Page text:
The handicap is applied to the time taken to sail any course, and the handicaps can be used with widely differing types of sailboats. Portsmouth Numbers are updated with data from race results, normally annually. The various schemes are not directly linked, and ratings for the same class can and often do vary in the different schemes.
The most prominent Portsmouth Yardstick systems are probably those administered in the United States by the Portsmouth Numbers Committee, in the United Kingdom by the Royal Yachting Association (RYA) and in Australia by Victoria Yachting.
The original UK Portsmouth Yardstick was developed by Stanley Milledge, who was in charge of handicapping racing at the Langstone Sailing Club in 1947 using the Island One design as the scratch boat (having a value 100). In 1950 he received support from the Portsmouth Harbour Racing & Sailing Association to produce the first edition of the Langstone tables for club use when they would be known as Portsmouth numbers. In 1960 he handed over the administration to the RYA and in 1976 a new YR2 format was used, with the Langstone tables being removed in 1986. The Portsmouth Yardstick was extended to multihulls in 1973 and from 1977 four forms were used, for dinghy, multihull, keel and cruiser. Due to the increasing performance of boats, particularly multihulls, the base range of the numbers has been increased twice over the years and are now roughly centred on 1,000.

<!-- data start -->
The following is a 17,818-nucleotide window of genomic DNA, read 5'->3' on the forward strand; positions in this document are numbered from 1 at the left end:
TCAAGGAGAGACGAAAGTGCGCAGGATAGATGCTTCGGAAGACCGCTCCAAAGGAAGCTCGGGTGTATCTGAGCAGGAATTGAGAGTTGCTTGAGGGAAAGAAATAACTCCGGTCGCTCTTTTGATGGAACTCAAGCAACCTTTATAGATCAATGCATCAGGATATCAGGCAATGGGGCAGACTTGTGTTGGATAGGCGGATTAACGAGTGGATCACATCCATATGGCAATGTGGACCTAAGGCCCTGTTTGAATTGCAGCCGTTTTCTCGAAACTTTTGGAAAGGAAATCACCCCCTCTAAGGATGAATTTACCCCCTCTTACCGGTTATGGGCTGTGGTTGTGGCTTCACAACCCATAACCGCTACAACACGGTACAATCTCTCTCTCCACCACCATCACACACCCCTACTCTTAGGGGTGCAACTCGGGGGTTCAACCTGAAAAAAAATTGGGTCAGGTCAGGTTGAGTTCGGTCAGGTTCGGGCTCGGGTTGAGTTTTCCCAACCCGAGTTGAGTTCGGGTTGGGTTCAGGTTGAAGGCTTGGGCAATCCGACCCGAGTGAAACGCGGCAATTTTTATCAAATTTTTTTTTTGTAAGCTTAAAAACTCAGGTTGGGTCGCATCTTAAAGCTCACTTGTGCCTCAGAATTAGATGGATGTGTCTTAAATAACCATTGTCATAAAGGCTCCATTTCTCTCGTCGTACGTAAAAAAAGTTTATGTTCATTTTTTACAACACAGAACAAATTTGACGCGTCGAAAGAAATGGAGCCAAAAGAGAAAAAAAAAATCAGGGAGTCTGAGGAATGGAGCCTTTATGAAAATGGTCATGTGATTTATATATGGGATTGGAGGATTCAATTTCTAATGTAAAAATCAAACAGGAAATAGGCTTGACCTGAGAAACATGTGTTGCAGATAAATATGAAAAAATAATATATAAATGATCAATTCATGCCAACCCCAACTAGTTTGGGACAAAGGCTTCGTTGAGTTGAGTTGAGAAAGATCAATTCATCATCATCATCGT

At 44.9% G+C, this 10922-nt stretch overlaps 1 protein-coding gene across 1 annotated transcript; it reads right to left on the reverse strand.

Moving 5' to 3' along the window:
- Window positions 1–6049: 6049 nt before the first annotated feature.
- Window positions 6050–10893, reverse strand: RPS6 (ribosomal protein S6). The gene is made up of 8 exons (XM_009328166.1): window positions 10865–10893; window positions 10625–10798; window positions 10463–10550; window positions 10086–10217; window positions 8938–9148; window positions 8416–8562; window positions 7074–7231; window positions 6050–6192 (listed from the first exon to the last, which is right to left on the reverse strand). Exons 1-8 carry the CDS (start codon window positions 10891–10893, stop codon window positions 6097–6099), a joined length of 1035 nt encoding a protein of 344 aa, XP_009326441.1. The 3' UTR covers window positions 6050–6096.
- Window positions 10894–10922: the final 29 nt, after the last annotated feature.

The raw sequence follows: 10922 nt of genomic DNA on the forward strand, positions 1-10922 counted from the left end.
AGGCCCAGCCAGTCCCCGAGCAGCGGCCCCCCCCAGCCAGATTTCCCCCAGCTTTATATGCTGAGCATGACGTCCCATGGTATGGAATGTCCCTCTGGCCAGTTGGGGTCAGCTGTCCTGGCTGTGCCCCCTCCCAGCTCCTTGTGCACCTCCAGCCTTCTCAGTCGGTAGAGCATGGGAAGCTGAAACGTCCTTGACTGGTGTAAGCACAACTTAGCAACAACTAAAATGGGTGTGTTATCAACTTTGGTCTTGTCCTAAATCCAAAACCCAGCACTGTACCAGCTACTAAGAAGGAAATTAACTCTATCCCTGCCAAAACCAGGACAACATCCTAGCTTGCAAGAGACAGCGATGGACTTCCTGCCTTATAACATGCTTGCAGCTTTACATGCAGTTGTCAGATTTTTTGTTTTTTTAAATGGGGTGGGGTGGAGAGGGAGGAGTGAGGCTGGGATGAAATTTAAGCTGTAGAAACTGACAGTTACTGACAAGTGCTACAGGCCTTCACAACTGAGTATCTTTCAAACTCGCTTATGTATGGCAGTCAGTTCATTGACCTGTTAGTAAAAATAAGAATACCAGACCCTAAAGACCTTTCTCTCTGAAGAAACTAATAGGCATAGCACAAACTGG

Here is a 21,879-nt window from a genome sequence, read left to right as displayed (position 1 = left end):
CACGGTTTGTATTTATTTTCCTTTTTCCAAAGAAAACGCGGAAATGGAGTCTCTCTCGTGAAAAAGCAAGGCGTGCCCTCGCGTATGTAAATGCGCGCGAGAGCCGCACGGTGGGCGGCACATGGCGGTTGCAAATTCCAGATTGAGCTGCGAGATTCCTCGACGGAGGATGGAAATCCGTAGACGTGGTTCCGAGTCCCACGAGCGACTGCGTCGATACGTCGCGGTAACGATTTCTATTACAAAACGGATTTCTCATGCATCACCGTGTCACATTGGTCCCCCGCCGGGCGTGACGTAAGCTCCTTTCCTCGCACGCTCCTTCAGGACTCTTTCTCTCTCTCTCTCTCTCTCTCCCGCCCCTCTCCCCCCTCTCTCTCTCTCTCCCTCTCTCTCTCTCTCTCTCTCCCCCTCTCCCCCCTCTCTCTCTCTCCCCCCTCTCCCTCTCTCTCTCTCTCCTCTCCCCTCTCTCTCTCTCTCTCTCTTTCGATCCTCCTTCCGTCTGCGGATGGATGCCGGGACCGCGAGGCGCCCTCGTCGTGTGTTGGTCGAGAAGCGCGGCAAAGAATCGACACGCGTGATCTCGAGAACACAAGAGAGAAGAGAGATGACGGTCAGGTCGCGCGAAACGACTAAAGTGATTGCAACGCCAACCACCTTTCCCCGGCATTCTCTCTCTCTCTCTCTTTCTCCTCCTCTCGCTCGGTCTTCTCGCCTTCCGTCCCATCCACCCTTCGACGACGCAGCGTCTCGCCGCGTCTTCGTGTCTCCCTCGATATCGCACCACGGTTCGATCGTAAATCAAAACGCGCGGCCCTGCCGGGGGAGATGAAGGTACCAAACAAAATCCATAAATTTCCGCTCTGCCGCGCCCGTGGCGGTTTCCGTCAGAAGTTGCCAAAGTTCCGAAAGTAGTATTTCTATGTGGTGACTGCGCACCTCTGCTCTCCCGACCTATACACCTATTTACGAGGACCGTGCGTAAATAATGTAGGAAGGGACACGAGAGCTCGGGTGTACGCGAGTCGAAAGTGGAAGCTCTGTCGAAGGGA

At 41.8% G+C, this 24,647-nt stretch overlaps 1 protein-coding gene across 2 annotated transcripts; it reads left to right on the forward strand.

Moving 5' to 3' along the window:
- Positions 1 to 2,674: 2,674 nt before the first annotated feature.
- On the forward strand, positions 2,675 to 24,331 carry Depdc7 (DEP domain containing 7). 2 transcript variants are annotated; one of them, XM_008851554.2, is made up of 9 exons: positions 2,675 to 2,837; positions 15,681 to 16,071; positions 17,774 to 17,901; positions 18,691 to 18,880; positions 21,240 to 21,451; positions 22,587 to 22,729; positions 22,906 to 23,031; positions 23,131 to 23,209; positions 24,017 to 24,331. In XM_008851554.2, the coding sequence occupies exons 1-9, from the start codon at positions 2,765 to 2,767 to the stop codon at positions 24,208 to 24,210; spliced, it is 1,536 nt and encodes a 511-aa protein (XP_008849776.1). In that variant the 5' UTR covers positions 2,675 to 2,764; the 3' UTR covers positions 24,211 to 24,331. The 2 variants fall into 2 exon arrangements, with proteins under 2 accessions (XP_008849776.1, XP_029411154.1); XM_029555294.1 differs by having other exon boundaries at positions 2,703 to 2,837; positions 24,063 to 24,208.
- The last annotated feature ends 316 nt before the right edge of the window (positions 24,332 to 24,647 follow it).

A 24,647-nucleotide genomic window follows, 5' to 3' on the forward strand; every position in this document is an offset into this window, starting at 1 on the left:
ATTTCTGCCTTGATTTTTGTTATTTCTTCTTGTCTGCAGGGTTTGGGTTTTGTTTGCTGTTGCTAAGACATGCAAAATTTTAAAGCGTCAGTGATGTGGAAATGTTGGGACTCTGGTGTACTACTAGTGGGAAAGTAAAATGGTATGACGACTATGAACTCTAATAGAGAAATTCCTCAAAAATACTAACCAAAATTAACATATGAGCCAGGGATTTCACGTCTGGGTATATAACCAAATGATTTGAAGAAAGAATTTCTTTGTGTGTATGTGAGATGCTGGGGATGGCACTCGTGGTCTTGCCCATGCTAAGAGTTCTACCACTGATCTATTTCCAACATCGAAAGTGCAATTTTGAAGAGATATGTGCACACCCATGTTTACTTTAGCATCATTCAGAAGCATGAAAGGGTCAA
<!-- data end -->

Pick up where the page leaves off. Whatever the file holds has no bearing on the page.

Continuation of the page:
In the United States, the Thistle was chosen as primary yardstick for compilation in 1961 with a value of 83.0, which corresponded to its RYA PN rating at the time. Other boats were compared using their DIYRA (Dixie Inland Yacht Racing Association) rating to produce the D-PN (Dixie-Portsmouth Number). This proved successful and in 1973 the responsibility was passed from the DIYRA to the North American Yacht Racing Union. Wind Handicap Factors (HC) are an extension conceived by the DIYRA Portsmouth Numbers Committee to take a more realistic account of wind and wave conditions for different classes. This produces a factor based on F=100 for each point of the Beaufort Scale from 0 to 9. Further extensions are being evaluated for offshore classes to take account of sail inventories, excess weight, etc.
In Australia the most prominent Portsmouth Yardstick scheme is that run by Yachting Victoria Inc.
Each class of boat is assigned a "Portsmouth Number", with fast boats having low numbers and slow ones high numbers—so, for example, in the case of two dinghies, a 49er might have a RYA-PY of 697 while a Mirror has a RYA-PY of 1390 (these are the actual RYA Portsmouth numbers for 2018, but note that adjustments are made each year).
In a race involving a mixed fleet, finishing times can be adjusted using the formula:
- Corrected Time = Elapsed Time × Scale / Handicap
where Scale is 100 for US and AUS numbers, and 1000 for UK numbers, and Handicap is the applicable Portsmouth Number for the given class of boat. Each boat's time is adjusted with the formula, and then the adjusted scores are compared to determine the outcome of the race.